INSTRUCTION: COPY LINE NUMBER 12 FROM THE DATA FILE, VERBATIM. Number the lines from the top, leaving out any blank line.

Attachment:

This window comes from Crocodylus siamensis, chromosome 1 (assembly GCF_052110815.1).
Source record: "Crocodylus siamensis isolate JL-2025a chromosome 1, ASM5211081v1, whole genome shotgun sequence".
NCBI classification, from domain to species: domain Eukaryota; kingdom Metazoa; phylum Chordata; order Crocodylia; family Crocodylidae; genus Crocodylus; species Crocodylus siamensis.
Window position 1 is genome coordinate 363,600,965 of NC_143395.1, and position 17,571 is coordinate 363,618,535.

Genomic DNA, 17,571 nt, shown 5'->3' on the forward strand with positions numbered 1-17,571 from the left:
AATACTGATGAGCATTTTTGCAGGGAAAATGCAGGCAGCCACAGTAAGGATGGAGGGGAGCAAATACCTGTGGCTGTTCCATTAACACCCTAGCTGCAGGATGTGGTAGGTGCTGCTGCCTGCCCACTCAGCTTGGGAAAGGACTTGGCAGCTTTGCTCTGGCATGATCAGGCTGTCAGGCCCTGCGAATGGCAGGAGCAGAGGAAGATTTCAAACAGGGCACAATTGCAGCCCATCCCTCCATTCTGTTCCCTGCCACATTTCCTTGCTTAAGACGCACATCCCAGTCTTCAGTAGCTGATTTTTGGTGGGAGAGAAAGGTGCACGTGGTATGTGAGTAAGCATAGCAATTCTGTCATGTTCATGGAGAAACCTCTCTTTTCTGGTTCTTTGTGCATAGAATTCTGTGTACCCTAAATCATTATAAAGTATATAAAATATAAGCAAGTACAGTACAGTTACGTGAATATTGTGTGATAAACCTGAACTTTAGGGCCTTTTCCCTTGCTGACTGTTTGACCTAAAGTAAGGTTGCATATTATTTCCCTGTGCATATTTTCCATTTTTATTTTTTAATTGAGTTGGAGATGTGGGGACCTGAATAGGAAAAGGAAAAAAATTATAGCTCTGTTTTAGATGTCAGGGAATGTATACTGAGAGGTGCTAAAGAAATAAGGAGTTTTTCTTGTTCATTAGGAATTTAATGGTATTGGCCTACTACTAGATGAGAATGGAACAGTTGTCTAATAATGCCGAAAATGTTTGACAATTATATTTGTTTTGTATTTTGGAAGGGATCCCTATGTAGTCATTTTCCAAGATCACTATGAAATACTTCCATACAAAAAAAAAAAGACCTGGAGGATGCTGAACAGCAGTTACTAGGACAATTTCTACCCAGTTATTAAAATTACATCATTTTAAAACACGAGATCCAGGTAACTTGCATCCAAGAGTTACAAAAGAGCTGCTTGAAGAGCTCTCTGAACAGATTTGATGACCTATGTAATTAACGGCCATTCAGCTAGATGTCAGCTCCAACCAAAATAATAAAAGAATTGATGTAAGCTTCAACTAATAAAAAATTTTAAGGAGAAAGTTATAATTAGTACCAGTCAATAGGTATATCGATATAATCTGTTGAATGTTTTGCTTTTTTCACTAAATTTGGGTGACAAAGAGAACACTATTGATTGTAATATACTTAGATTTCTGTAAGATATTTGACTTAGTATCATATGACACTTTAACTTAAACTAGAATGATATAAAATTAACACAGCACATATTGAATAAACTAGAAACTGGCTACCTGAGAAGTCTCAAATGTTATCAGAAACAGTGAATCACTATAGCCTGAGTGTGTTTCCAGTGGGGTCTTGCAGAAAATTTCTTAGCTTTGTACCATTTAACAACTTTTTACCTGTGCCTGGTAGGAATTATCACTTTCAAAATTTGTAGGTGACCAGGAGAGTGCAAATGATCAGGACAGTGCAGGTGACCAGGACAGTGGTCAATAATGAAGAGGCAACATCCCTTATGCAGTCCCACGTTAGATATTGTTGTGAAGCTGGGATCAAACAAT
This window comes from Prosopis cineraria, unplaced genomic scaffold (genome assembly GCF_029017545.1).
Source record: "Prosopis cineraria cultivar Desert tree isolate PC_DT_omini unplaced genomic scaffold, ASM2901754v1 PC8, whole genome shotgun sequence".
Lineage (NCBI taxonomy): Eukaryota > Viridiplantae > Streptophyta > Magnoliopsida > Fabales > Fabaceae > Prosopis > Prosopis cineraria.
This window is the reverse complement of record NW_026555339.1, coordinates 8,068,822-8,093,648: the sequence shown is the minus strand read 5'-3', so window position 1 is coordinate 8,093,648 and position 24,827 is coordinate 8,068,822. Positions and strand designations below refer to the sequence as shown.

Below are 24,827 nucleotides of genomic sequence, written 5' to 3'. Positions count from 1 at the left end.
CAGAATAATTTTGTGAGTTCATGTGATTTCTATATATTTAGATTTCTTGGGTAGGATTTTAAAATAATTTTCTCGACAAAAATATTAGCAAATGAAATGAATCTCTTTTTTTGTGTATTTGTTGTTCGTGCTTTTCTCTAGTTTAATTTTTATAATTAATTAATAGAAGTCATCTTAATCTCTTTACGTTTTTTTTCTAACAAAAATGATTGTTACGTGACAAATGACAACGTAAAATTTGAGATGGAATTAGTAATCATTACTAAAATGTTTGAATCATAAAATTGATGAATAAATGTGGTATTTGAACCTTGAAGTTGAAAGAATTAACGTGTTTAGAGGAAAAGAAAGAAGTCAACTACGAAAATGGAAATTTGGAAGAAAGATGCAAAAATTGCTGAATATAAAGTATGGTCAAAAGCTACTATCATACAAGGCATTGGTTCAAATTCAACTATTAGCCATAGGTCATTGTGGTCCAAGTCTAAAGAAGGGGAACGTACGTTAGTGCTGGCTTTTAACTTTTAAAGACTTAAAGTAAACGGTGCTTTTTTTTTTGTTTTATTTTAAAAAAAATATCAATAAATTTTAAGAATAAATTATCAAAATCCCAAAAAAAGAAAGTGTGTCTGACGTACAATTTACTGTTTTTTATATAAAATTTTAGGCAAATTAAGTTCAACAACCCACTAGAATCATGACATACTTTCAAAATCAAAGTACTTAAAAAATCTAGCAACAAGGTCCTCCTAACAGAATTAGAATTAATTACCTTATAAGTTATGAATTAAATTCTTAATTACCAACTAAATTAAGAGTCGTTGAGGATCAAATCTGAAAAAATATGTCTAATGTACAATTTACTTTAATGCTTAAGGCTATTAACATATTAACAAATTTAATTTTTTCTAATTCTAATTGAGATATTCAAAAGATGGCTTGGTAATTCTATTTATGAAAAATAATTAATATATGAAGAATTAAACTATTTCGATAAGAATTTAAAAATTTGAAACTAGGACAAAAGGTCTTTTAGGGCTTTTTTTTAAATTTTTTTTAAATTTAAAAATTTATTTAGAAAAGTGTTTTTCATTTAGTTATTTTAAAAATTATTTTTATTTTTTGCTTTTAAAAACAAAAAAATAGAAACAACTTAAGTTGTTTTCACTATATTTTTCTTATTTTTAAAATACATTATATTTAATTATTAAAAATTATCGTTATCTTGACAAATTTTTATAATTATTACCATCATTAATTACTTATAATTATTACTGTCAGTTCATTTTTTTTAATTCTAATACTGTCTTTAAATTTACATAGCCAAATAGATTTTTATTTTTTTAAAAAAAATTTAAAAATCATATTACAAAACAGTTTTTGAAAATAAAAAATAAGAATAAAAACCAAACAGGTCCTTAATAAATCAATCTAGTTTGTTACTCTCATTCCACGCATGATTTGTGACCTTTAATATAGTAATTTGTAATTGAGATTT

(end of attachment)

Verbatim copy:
CAGAATAATTTTGTGAGTTCATGTGATTTCTATATATTTAGATTTCTTGGGTAGGATTTTAAAATAATTTTCTCGACAAAAATATTAGCAAATGAAATGAATCTCTTTTTTTGTGTATTTGTTGTTCGTGCTTTTCTCTAGTTTAATTTTTATAATTAATTAATAGAAGTCATCTTAATCTCTTTACGTTTTTTTTCTAACAAAAATGATTGTTACGTGACAAATGACAACGTAAAATTTGAGATGGAATTAGTAATCATTACTAAAATGTTTGAATCATAAAATTGATGAATAAATGTGGTATTTGAACCTTGAAGTTGAAAGAATTAACGTGTTTAGAGGAAAAGAAAGAAGTCAACTACGAAAATGGAAATTTGGAAGAAAGATGCAAAAATTGCTGAATATAAAGTATGGTCAAAAGCTACTATCATACAAGGCATTGGTTCAAATTCAACTATTAGCCATAGGTCATTGTGGTCCAAGTCTAAAGAAGGGGAACGTACGTTAGTGCTGGCTTTTAACTTTTAAAGACTTAAAGTAAACGGTGCTTTTTTTTTTGTTTTATTTTAAAAAAAATATCAATAAATTTTAAGAATAAATTATCAAAATCCCAAAAAAAGAAAGTGTGTCTGACGTACAATTTACTGTTTTTTATATAAAATTTTAGGCAAATTAAGTTCAACAACCCACTAGAATCATGACATACTTTCAAAATCAAAGTACTTAAAAAATCTAGCAACAAGGTCCTCCTAACAGAATTAGAATTAATTACCTTATAAGTTATGAATTAAATTCTTAATTACCAACTAAATTAAGAGTCGTTGAGGATCAAATCTGAAAAAATATGTCTAATGTACAATTTACTTTAATGCTTAAGGCTATTAACATATTAACAAATTTAATTTTTTCTAATTCTAATTGAGATATTCAAAAGATGGCTTGGTAATTCTATTTATGAAAAATAATTAATATATGAAGAATTAAACTATTTCGATAAGAATTTAAAAATTTGAAACTAGGACAAAAGGTCTTTTAGGGCTTTTTTTTAAATTTTTTTTAAATTTAAAAATTTATTTAGAAAAGTGTTTTTCATTTAGTTATTTTAAAAATTATTTTTATTTTTTGCTTTTAAAAACAAAAAAATAGAAACAACTTAAGTTGTTTTCACTATATTTTTCTTATTTTTAAAATACATTATATTTAATTATTAAAAATTATCGTTATCTTGACAAATTTTTATAATTATTACCATCATTAATTACTTATAATTATTACTGTCAGTTCATTTTTTTTAATTCTAATACTGTCTTTAAATTTACATAGCCAAATAGATTTTTATTTTTTTAAAAAAAATTTAAAAATCATATTACAAAACAGTTTTTGAAAATAAAAAATAAGAATAAAAACCAAACAGGTCCTTAATAAATCAATCTAGTTTGTTACTCTCATTCCACGCATGATTTGTGACCTTTAATATAGTAATTTGTAATTGAGATTT